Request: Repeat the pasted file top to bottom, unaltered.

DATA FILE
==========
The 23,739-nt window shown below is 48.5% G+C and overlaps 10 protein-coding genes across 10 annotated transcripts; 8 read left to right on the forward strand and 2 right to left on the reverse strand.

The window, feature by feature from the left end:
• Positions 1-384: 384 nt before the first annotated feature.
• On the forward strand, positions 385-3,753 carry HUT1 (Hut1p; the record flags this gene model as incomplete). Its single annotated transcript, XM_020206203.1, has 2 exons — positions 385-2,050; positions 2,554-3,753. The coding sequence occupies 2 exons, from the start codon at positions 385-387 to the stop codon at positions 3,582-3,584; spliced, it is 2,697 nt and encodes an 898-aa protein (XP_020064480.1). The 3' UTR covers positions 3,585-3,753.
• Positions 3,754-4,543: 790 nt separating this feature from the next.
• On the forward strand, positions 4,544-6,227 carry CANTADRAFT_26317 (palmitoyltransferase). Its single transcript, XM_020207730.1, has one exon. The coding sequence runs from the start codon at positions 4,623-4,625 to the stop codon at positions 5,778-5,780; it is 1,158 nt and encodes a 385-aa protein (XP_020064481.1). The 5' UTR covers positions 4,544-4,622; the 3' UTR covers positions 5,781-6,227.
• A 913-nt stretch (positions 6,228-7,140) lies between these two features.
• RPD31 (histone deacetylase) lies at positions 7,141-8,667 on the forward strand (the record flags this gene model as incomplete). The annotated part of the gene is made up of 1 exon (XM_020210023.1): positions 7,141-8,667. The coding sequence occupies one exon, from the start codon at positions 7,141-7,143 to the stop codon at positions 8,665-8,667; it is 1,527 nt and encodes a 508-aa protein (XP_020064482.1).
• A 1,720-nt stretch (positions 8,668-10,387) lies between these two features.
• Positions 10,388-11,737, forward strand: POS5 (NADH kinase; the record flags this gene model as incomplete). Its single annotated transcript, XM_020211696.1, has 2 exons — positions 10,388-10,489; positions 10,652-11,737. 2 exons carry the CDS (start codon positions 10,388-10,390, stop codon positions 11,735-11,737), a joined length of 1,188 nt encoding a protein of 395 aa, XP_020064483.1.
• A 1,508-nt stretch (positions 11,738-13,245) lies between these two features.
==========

The 23,739-nt window shown below is 48.5% G+C and overlaps 10 protein-coding genes across 10 annotated transcripts; 8 read left to right on the forward strand and 2 right to left on the reverse strand.

The window, feature by feature from the left end:
• Positions 1-384: 384 nt before the first annotated feature.
• On the forward strand, positions 385-3,753 carry HUT1 (Hut1p; the record flags this gene model as incomplete). Its single annotated transcript, XM_020206203.1, has 2 exons — positions 385-2,050; positions 2,554-3,753. The coding sequence occupies 2 exons, from the start codon at positions 385-387 to the stop codon at positions 3,582-3,584; spliced, it is 2,697 nt and encodes an 898-aa protein (XP_020064480.1). The 3' UTR covers positions 3,585-3,753.
• Positions 3,754-4,543: 790 nt separating this feature from the next.
• On the forward strand, positions 4,544-6,227 carry CANTADRAFT_26317 (palmitoyltransferase). Its single transcript, XM_020207730.1, has one exon. The coding sequence runs from the start codon at positions 4,623-4,625 to the stop codon at positions 5,778-5,780; it is 1,158 nt and encodes a 385-aa protein (XP_020064481.1). The 5' UTR covers positions 4,544-4,622; the 3' UTR covers positions 5,781-6,227.
• A 913-nt stretch (positions 6,228-7,140) lies between these two features.
• RPD31 (histone deacetylase) lies at positions 7,141-8,667 on the forward strand (the record flags this gene model as incomplete). The annotated part of the gene is made up of 1 exon (XM_020210023.1): positions 7,141-8,667. The coding sequence occupies one exon, from the start codon at positions 7,141-7,143 to the stop codon at positions 8,665-8,667; it is 1,527 nt and encodes a 508-aa protein (XP_020064482.1).
• A 1,720-nt stretch (positions 8,668-10,387) lies between these two features.
• Positions 10,388-11,737, forward strand: POS5 (NADH kinase; the record flags this gene model as incomplete). Its single annotated transcript, XM_020211696.1, has 2 exons — positions 10,388-10,489; positions 10,652-11,737. 2 exons carry the CDS (start codon positions 10,388-10,390, stop codon positions 11,735-11,737), a joined length of 1,188 nt encoding a protein of 395 aa, XP_020064483.1.
• A 1,508-nt stretch (positions 11,738-13,245) lies between these two features.